How to Meditate on a Big Decision (Answered)

How to Meditate on a Big Decision (Answered)

Making big decisions is one of if not the hardest things we can do. We don’t want to make the wrong move, but there are some ways meditation can help us in making a big decision. 

Meditation helps us evaluate the outcome in a stage where we aren’t negatively loaded emotionally and helps us be mindful about our decisions, which often leads to better decisions. 

Now, that’s not to say we can’t make mistakes, even if we meditate beforehand. Every day we make decisions, but many of these decisions come from impulse or how we feel. 

In general, the less emotional you are about making a decision, the more objective in your judgment you will be, but sometimes, emotions are needed when making a big decision. For instance, you’ve probably heard it’s always best to follow your gut. 

With meditation, you get a better self of if your true self is speaking or if you are speaking from a temporal state, such as fear. 

Present Decision Making

The present is often when you are no longer hindered by anxiety. After all, you want to have as much control over the decisions you make, so that it’s common to overthink big decisions. It’s only natural and we’ve all been there.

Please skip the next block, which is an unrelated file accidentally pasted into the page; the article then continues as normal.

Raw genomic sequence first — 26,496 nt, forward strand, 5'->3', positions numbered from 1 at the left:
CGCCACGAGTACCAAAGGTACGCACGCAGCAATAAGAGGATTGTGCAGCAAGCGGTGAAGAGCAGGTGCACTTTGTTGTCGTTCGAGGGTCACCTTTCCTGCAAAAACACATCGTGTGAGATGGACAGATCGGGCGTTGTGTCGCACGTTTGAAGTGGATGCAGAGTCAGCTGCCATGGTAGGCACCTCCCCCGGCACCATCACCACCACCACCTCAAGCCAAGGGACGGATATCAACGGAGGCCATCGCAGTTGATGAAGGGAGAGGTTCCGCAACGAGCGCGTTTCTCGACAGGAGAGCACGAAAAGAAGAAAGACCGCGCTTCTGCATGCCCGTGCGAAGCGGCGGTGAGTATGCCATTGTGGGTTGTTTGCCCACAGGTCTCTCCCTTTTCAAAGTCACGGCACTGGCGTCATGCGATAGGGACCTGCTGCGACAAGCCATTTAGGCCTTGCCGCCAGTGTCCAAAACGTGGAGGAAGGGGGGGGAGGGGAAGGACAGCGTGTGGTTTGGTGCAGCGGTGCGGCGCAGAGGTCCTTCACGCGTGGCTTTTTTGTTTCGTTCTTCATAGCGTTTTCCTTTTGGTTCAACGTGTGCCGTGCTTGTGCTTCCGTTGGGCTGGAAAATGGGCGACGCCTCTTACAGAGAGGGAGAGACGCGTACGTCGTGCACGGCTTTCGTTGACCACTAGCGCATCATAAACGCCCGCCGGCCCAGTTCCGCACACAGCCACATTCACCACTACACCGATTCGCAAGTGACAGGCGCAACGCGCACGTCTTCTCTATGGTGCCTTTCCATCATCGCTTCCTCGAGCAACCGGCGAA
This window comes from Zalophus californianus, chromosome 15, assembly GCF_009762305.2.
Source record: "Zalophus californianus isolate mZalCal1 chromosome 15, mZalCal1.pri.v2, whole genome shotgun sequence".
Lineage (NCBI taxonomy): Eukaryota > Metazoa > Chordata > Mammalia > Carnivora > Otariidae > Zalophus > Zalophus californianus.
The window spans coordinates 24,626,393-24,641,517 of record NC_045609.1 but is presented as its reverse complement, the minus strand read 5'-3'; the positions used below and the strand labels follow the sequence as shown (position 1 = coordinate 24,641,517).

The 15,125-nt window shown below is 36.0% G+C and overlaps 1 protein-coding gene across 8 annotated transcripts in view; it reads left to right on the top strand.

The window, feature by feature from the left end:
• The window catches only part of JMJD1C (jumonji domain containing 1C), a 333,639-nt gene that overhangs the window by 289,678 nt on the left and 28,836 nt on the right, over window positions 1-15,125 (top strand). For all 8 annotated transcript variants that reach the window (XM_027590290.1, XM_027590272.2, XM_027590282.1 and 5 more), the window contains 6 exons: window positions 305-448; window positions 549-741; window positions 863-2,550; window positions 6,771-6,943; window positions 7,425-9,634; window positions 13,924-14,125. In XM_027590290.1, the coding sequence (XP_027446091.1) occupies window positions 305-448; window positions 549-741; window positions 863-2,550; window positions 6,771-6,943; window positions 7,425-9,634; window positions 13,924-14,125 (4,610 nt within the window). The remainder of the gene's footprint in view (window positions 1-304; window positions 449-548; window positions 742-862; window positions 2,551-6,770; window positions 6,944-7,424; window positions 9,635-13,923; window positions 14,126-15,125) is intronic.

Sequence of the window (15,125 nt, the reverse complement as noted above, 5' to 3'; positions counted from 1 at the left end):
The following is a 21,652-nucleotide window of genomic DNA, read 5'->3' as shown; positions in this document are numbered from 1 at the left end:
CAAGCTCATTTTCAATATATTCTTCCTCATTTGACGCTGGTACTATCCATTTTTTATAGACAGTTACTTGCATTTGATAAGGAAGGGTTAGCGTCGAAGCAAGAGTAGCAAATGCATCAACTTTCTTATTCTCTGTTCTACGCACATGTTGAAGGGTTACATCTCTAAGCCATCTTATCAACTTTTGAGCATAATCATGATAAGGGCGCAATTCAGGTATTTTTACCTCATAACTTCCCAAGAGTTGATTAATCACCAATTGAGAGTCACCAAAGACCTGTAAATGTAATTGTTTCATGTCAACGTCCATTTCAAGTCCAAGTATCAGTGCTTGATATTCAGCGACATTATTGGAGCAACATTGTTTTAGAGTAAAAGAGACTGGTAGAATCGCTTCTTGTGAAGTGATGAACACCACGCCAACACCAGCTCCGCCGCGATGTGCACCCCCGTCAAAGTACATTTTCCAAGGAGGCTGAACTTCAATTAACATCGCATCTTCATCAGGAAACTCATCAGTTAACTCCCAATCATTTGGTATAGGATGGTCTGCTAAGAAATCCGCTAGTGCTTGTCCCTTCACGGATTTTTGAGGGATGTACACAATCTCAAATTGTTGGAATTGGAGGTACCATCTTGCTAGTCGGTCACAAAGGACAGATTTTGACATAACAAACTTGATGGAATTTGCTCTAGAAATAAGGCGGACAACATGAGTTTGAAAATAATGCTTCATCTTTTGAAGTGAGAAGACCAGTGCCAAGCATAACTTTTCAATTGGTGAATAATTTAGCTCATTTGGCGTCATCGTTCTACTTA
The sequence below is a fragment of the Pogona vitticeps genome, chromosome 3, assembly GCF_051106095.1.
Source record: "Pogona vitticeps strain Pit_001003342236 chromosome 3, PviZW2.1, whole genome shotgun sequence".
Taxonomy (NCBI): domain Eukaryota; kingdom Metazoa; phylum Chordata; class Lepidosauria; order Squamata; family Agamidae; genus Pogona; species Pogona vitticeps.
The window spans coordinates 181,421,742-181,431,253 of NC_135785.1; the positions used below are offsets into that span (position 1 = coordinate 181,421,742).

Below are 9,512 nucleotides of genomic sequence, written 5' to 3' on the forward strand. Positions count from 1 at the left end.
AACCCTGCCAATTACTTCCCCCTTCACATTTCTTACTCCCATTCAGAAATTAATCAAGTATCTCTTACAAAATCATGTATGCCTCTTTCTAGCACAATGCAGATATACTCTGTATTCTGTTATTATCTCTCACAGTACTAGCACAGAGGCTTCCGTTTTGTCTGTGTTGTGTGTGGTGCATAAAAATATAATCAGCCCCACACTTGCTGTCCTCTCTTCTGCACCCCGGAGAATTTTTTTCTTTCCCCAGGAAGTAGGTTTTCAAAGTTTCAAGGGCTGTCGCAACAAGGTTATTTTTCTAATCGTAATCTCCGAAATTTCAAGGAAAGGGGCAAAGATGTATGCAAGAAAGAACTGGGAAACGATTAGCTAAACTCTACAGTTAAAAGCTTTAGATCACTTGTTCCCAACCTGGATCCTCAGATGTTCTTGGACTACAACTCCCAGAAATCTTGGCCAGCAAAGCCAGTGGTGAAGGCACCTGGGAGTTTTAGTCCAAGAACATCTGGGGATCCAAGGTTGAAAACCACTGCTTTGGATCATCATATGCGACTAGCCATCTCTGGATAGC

But by being present with your decisions, you can take into account how you are feeling at the time and if those feelings clutter the decision-making. 

Many imagine the worst-case scenario the moment their mind forwards to the future, instead of remaining in the present. 

The same can be said about the past. The past can be used as a reference for how future decisions will turn out and if there’s a track record of bad decisions, it builds up into the fear of making a decision. 

That’s why it helps to be present when making a decision. The present is where our mind is in a calm and rational state. You are never guaranteed to make the right decision anyway, so you might as well make the decision while taking advantage of a state of mind where you are calm and your judgment isn’t clouded. 

As much as you want to have control over the outcome of your decisions, one of the core lessons you make with meditation is that there are always variables outside of your control and that the best you can do is to focus on what you can control. 

Picturing The Worst Case Scenario